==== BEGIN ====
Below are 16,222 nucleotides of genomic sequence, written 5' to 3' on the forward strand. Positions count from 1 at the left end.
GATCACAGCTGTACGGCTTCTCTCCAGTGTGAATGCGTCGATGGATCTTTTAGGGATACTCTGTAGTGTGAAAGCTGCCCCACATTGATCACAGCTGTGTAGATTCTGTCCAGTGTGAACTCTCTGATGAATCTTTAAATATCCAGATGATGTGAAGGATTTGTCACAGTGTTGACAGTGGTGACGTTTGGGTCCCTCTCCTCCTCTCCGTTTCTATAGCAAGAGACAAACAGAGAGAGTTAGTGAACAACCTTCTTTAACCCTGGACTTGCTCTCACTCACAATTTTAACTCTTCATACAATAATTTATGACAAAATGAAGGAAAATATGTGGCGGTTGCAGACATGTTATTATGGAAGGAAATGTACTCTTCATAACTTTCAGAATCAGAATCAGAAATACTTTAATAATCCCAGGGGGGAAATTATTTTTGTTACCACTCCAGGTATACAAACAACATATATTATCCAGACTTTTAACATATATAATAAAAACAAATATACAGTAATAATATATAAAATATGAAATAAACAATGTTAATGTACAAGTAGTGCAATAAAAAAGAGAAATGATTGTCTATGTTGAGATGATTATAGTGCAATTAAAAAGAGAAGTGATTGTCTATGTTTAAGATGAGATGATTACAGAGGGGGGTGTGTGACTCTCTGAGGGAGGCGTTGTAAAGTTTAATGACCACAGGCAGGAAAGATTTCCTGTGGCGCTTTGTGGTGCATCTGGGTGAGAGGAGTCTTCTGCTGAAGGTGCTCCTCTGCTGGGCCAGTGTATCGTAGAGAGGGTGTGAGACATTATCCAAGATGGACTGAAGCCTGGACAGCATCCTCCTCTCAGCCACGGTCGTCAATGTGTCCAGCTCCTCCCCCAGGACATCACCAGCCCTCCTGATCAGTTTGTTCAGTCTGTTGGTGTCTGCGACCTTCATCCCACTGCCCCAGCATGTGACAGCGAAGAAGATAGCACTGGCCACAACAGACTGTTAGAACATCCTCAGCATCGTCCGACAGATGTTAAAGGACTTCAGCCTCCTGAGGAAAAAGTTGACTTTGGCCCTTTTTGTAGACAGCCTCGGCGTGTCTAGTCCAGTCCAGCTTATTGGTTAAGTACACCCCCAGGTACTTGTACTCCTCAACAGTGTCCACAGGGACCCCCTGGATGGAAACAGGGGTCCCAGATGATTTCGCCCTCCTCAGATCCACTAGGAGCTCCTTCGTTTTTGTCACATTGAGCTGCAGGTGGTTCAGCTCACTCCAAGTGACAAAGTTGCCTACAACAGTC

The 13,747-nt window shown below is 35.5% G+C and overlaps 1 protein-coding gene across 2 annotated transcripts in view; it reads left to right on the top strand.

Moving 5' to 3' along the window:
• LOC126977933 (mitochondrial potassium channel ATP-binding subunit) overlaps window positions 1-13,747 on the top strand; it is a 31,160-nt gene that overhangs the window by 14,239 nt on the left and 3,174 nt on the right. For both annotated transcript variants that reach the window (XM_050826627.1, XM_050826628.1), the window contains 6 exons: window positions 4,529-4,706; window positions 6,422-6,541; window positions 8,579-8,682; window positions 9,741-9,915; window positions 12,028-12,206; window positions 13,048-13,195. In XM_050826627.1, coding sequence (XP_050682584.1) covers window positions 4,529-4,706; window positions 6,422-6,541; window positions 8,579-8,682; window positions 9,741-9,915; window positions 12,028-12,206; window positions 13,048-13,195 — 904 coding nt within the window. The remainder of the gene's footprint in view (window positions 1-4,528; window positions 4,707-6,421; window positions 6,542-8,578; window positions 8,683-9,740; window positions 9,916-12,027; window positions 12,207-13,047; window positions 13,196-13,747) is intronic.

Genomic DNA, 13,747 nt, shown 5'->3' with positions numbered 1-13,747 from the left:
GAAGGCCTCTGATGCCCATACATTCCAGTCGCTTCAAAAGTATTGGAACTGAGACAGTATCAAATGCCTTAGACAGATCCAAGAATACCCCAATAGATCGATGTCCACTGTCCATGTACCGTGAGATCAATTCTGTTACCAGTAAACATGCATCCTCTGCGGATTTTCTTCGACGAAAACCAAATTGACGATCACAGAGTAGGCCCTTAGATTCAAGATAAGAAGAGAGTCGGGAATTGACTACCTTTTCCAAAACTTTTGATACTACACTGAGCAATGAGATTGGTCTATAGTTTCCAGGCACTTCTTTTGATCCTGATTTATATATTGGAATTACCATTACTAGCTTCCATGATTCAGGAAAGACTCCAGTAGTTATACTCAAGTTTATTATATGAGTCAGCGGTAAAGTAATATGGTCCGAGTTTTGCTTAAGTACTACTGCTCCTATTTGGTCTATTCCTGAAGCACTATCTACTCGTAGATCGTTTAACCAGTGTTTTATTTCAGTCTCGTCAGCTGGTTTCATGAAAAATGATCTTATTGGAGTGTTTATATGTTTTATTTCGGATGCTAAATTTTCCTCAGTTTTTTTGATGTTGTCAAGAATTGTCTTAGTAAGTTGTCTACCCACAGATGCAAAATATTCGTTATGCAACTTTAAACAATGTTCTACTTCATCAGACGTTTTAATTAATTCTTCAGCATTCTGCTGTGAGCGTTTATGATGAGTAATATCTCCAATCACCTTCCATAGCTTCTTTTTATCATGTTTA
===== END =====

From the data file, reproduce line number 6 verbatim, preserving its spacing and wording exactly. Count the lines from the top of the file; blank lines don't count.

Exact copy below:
Genomic DNA, 13,747 nt, shown 5'->3' with positions numbered 1-13,747 from the left: